Patent Exhaustion After Impression Products
Looking for a landmark ruling on patent exhaustion, the patent community got just that in the Supreme Court’s May 2017 decision in Impression Products, Inc. v. Lexmark International, Inc. The Court has been deciding a steady diet of patent cases for much of the last decade and has been rejecting the U.S. Court of Appeals for the Federal Circuit’s rulings in those cases almost routinely. The Federal Circuit is now 0 for 5 in the October 2016 term, by far the worst record of any of the federal courts of appeals. Most of those decisions reflect a cautious reluctance on the part of the Supreme Court to say more than is necessary to decide the case before it, founded on an evident reluctance to wreak far-reaching and destabilizing consequences on the innovative markets for which patent doctrine is so important. In Impression Products, by contrast, the opinion of Chief Justice John Roberts displays a confident and assertive verve, full of quotable maxims certain to populate the U.S. Reports for decades to come. More surprisingly, the opinion attracted the votes of all the eight active justices except for Justice Ruth Bader Ginsburg (who dissented only from the Court’s resolution of the cross-border question discussed at the end of this essay).
Impression Products involves the doctrine of “exhaustion,” under which a patentholder’s rights to enforce its patent ordinarily are “exhausted” with regard to any particular object at the moment the patentholder sells the object. As applied to this case, for example, Lexmark’s rights to control the use of its patented refillable print cartridges would be “exhausted” when it sells those cartridges to retail buyers, even if Lexmark conditions the sale on the promise that the buyer will not refill the cartridge. That, at any rate, is the argument of Impression Products, which makes a business out of refilling Lexmark cartridges in violation of those agreements. Lexmark’s argument, by contrast, supported by a quarter-century of Federal Circuit precedent, is that modern commerce requires that innovators have the flexibility to devise contracting structures that segment the market into separate sectors, each of which gets a different price commensurate with the uses to which products will be put in that sector.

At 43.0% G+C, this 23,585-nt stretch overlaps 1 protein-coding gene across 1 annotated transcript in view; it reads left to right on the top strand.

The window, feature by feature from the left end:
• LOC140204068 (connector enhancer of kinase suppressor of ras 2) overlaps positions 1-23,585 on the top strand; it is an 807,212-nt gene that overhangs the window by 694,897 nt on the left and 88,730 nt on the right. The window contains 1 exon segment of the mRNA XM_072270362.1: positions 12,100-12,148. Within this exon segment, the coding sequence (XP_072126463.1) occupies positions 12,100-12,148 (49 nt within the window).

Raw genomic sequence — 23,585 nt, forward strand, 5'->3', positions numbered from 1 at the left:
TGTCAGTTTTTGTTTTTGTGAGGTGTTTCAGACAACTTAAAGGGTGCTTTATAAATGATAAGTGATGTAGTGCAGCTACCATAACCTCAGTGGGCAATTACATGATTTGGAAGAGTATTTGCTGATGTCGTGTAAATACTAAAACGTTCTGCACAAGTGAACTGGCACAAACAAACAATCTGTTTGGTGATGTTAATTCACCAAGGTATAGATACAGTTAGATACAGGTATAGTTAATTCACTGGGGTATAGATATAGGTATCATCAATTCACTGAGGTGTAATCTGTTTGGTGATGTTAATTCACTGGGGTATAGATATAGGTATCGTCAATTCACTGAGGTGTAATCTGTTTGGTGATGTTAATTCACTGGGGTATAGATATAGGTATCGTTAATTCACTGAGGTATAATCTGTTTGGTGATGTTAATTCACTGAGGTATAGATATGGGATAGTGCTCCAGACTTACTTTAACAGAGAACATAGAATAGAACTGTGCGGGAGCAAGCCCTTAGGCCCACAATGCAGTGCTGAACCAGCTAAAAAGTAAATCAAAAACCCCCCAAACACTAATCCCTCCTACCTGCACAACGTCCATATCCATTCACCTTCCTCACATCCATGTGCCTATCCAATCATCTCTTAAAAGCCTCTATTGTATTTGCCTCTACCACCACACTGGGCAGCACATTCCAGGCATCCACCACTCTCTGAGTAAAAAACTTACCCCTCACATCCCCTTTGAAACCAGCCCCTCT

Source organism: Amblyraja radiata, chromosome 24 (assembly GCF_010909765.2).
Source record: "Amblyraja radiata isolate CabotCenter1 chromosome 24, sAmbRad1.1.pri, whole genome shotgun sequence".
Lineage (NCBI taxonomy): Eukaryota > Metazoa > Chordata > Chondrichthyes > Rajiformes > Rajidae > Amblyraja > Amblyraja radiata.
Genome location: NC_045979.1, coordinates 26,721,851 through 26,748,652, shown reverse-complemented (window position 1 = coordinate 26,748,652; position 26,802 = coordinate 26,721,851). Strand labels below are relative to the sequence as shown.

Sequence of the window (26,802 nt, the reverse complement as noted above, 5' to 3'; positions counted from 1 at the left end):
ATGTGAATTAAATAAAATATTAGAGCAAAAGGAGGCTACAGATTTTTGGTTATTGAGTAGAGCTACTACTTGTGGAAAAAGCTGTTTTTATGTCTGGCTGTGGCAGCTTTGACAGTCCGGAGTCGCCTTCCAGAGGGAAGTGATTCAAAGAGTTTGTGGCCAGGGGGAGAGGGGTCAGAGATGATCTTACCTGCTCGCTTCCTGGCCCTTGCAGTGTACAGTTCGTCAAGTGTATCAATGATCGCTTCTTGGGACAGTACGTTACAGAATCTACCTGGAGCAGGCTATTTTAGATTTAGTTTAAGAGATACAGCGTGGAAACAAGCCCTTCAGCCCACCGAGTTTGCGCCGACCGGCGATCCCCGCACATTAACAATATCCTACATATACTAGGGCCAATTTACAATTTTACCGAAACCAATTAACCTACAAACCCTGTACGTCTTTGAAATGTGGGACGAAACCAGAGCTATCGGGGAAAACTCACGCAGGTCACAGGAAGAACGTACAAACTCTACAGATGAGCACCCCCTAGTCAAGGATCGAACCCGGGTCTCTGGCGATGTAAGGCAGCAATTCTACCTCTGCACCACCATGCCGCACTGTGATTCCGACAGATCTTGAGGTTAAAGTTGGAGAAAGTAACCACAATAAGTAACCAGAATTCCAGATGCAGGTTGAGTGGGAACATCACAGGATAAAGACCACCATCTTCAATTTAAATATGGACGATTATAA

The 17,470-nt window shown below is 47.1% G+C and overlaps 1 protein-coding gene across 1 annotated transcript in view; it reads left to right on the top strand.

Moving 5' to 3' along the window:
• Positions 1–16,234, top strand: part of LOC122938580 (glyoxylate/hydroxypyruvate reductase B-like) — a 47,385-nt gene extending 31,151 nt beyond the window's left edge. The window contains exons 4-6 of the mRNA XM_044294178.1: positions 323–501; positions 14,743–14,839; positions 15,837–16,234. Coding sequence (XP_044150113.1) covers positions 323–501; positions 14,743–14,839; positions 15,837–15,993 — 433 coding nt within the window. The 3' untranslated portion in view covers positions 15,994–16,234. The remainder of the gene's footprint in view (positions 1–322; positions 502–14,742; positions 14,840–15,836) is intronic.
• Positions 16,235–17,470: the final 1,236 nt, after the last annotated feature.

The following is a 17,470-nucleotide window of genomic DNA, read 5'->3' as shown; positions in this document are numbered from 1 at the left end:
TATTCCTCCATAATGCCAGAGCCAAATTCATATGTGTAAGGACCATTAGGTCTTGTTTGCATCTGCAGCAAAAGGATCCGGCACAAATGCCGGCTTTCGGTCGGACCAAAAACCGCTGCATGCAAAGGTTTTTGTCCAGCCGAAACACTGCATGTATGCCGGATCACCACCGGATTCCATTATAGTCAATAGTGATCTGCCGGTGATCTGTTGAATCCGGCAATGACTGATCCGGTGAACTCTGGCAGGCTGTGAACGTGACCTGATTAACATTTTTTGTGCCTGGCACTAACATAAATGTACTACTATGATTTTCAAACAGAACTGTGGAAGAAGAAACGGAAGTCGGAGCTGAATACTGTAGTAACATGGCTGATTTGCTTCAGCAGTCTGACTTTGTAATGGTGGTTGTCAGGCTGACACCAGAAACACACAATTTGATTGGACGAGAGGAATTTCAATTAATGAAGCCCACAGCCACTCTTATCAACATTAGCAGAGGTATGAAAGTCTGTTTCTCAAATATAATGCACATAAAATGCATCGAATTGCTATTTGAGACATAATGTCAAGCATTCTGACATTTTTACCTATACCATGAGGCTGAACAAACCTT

Ronald J. Mann, Patent Exhaustion After Impression Products, 2 Criterion J. on Innovation 39 (2017).